Chris Rattue is a sports columnist for the New Zealand Herald.

Rugby World Cup: Cooper thrives on attention

Quade Cooper says he's been buoyed by the 'heart-warming' support from his old hometown of Tokoroa, family and friends - including the text messages from his loyal and outspoken granny Millie in Kaikohe. Photo / Mark Mitchell
Quade Cooper says he's been buoyed by the 'heart-warming' support from his old hometown of Tokoroa, family and friends - including the text messages from his loyal and outspoken granny Millie in Kaikohe. Photo / Mark Mitchell

There's something about Quade.

When Quade Cooper is in the room, a lot of other rugby life stops.

"Quade must be great for you guys," a visiting journalist observes. Given the chance, a high percentage of media questions are either to Quade or about Quade.

His running battles with - or provocation of - Richie McCaw helped place the Tokoroa-raised Cooper as public enemy No 1, although this may be somewhat contrived - especially when compared with the genuine scorn heaped on an under-arming Aussie cricket team decades ago.

There is an element of duty rather than outrageous venom to the catcalls against Cooper, although not entirely.

Yes, the crowd gives Cooper the customary boos, some intended to be off-putting and many heartfelt.

But Cooper has clawed his way back into a few hearts.

A colleague says: "I wished the worst for him during the Tri-Nations - I think it was that snotty look. But I've come around - he admits he's the villain and basically says 'let's have some fun with it'."

Although in Sunday's World Cup semifinal it will be a case of take no prisoners for the All Black supporters in the Eden Park crowd.

His management company stablemate, All Black Sonny Bill Williams, believes "when people are hating on him that much it just shows how good a talent he is".

Cooper has certainly copped a lot, yet he fronts up, takes the endless questioning in his stride and can spot a humorous opening, pressure and all.

Yesterday, when told Wallaby legend David Campese, the king of maverick footballers, had advised him to be more of a team player, Cooper said: "Coming from a guy like that ..."

This drew a decent laugh from the pack.

His teammates are often asked how Cooper deals with the pressure.

Aussie loose forward Rocky Elsom says hostile reactions "come with the territory" so are not distracting.

Captain James Horwill described crowd noise as a generic din to highly focused players, meaning messages don't get through. The Australian players and officials repeatedly talk about how strong Cooper is.

Cooper himself floats on by. You may be mad at him, but he ain't mad at you.

"I know it is directed at me from everything that is written," he says.

"Australia is the closest enemy so we're going to cop it. They can do whatever they like and I don't try and control anyone else's life. I don't feel it is affecting me."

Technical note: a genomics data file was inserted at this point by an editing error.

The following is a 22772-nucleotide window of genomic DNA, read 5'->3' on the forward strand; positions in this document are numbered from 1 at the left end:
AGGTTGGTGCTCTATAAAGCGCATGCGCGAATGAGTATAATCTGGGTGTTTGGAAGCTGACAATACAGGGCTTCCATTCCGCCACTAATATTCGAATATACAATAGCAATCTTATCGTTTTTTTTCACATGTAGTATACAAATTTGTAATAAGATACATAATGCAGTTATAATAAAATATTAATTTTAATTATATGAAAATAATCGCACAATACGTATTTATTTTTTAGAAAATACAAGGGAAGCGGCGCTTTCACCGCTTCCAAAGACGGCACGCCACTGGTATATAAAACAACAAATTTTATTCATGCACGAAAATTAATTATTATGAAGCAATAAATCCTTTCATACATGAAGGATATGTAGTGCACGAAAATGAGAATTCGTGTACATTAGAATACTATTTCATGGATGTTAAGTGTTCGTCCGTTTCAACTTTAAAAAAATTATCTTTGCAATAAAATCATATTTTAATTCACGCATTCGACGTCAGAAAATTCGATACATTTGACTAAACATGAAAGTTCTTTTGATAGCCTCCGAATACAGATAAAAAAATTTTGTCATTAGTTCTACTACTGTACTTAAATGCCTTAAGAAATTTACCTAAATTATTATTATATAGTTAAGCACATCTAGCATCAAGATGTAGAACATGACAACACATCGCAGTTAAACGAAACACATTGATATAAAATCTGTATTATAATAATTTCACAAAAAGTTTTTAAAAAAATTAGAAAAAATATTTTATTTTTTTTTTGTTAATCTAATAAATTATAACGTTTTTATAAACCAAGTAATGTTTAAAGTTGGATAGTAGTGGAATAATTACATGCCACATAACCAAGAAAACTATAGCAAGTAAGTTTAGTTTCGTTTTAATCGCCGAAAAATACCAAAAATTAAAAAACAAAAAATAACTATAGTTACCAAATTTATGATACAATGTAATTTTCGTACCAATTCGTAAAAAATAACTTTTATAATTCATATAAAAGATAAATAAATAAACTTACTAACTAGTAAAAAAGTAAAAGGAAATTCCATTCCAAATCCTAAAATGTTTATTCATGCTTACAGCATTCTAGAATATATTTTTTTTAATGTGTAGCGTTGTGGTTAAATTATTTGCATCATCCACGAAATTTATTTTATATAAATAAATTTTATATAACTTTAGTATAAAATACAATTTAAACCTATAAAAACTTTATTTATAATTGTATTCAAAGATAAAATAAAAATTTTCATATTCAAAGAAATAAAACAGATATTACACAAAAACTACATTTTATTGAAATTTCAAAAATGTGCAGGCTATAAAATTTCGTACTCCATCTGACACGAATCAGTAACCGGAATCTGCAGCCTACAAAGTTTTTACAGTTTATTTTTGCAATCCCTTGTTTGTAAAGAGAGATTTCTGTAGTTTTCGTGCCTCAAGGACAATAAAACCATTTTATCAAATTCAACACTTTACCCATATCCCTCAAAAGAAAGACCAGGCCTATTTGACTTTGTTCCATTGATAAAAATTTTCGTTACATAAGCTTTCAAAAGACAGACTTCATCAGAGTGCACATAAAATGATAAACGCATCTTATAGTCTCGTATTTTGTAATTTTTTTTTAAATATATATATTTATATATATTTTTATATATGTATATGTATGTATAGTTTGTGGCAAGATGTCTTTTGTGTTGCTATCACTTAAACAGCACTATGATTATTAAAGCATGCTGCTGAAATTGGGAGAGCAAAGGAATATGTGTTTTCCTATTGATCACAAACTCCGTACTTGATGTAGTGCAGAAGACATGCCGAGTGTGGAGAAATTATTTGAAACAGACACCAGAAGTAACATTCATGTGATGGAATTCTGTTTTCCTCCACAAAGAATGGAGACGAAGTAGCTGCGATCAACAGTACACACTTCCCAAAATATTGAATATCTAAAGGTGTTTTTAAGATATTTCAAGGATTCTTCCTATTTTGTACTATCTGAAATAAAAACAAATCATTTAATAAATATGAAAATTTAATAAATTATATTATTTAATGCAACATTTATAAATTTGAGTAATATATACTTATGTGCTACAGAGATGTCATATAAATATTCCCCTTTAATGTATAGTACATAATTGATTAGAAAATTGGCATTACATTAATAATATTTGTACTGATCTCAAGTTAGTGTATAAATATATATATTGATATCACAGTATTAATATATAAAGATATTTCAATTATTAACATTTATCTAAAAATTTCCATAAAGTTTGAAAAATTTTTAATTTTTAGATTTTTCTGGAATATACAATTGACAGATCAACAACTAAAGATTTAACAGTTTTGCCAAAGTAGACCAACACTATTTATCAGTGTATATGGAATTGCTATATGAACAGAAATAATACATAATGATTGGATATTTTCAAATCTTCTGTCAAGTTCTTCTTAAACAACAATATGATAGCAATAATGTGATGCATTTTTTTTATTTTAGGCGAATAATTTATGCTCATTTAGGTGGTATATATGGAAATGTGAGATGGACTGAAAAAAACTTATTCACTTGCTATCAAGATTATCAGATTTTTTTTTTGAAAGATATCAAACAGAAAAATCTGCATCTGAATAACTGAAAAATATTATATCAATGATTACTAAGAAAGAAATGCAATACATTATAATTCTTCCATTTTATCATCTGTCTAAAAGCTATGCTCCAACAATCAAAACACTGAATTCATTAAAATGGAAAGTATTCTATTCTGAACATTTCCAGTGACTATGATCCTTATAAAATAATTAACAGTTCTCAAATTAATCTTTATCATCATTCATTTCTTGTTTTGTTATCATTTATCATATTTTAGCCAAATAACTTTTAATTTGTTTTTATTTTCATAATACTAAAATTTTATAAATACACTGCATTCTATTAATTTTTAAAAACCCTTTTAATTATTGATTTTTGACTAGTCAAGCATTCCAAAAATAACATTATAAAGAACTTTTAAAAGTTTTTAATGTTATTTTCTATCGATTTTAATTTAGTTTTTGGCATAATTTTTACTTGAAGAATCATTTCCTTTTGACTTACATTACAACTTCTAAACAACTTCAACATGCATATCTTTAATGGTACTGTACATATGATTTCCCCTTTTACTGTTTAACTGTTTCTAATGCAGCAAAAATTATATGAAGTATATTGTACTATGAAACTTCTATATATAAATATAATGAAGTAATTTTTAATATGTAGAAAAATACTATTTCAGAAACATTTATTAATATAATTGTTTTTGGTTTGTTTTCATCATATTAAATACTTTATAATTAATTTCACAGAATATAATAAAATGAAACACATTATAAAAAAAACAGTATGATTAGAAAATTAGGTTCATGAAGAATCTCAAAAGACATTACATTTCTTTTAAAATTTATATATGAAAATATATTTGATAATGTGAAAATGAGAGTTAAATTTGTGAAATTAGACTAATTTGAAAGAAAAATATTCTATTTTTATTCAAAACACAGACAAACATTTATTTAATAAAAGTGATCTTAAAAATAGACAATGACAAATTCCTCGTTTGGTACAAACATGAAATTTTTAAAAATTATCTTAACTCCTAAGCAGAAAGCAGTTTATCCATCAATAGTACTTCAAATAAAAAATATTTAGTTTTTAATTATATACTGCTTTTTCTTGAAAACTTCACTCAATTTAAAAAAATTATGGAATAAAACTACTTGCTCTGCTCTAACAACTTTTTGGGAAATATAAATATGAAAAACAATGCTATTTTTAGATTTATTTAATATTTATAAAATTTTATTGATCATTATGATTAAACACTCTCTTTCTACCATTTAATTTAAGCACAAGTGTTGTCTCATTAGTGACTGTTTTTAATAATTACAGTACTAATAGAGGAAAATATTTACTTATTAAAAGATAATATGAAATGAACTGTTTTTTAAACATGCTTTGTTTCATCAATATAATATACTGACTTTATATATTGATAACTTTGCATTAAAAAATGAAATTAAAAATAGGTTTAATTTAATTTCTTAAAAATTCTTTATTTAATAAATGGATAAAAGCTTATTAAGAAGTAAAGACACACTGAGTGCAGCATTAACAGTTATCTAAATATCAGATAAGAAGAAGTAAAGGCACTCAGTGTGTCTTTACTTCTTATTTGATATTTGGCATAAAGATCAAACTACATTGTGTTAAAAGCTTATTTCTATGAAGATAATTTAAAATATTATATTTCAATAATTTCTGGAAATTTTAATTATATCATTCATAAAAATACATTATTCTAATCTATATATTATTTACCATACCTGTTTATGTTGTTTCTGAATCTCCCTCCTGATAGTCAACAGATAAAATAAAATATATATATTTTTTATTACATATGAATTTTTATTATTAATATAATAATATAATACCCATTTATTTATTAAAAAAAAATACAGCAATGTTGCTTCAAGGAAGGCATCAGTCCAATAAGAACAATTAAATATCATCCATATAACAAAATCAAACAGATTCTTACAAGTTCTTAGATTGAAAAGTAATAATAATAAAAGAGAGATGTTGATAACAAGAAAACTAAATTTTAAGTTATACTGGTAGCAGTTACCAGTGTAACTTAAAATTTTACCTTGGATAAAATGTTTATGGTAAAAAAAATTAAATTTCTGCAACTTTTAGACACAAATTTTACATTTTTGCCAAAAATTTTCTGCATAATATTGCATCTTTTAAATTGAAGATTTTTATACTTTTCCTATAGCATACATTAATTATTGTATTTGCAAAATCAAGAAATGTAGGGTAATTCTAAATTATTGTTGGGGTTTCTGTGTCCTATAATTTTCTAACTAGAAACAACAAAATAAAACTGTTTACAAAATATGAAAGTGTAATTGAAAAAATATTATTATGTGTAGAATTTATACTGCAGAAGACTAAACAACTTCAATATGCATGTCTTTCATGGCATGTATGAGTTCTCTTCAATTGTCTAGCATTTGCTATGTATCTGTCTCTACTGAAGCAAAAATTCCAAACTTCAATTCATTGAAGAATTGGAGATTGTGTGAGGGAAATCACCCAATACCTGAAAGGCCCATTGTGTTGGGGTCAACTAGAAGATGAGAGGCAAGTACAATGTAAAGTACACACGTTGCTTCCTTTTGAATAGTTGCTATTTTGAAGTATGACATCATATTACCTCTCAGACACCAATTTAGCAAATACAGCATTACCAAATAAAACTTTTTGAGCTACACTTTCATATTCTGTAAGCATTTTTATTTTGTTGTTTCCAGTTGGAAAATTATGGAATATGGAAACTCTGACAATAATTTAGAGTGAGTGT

Beyond the rhetoric, there is the question of whether Cooper can rediscover his ability to bewilder opponents instead of the Wallaby supporters.

With Kurtley Beale almost certain to miss the semifinal because of a hamstring injury, Cooper's attacking wizardry is doubly important.

Robbie Deans will search for the buttons to press, and selecting Berrick Barnes is one option as a playmaking complement to Cooper's more erratic and threatening methods.

An inhibiting factor is that the risks Cooper thrives on, and even invented, are ripe for an indelible place in history - the way Carlos Spencer is remembered for a certain pass in Sydney eight years ago.

World Cup pressure can cap attacking genius. The brilliantly organised and briefed World Cup defences don't need a second invitation.

But if any team is built to break these shackles, or must break them, it is Australia on Sunday, and Cooper is the bloke with the key no matter what his previous form. Australia cannot believe they will defend their way to victory at Eden Park.

While the Aussie camp claims Cooper doesn't do two bad games in succession, desperate South African and All Black World Cup teams can easily prove otherwise. Should he nail a winning score against the All Blacks, Cooper agreed "it would be a tough [for New Zealand] to swallow".

Not for all New Zealanders though.

He's been buoyed by the "heartwarming" support from his old hometown, family and friends, with his outspokenly supportive granny Millie's text messages which relay the backing of her Kaikohe bowls mates.

Migration and professionalism have thrown up new twists on the old sporting rivalry, and enemy territory is also home away from home for Cooper, who left New Zealand aged 13 and considered returning for rugby purposes five years later.

Loyalties aside, he can be the most marvellous of all rugby players to watch.

In a long history of transtasman sporting rivalry, Cooper is creating a unique legacy of his own and he'll no doubt push his way further into lore whichever way it turns out on Sunday.


Eden Park, 9pm Sunday

- NZ Herald

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